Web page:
For what it's worth whenever I've dabbled with OODBs I haven't been able to quickly answer questions which involve aggregation, and I always want to do that to a greater or lesser extent. You know, the sort of queries like "Give me all of the transactions in the third quarter last year over five thousand dollars from suppliers in Western Australia"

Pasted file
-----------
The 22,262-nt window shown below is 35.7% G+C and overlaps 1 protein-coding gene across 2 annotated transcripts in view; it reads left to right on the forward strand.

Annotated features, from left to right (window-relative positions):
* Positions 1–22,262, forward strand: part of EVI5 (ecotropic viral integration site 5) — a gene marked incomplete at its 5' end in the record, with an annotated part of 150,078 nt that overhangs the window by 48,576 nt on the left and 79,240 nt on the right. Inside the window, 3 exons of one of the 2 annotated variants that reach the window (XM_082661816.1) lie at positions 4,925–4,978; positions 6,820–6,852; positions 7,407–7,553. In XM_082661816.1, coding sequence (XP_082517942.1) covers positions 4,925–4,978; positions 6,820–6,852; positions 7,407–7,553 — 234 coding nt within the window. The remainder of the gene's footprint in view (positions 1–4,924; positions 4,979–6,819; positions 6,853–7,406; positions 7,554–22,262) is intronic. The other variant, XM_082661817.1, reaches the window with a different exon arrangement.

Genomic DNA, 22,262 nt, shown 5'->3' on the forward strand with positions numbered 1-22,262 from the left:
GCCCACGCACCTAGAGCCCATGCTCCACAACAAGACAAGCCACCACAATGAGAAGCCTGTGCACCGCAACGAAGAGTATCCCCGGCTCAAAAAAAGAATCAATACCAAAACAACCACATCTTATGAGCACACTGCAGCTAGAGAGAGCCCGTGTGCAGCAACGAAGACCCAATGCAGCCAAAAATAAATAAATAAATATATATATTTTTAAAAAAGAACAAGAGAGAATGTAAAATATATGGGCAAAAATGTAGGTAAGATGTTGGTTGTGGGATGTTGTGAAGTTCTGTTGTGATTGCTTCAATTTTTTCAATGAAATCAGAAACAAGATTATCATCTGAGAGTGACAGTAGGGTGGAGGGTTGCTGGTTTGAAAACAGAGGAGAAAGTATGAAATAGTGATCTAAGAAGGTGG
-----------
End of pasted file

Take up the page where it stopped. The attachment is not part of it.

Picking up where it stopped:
This is the strength that catapulted relational databases over and above their network and hierarchial competitors in the 70's and 80's. Removing the need to re-organise your data when you want to look at it in a slightly different way made a big difference in the real world where change is the only constant. When object databases crack it (perhaps with a consistent query language) then I confidently predict adoption will skyrocket.
There is a lively thread on this very subject on the db-sig mailing list, look for 'Pycon2005 and database divide' at this page: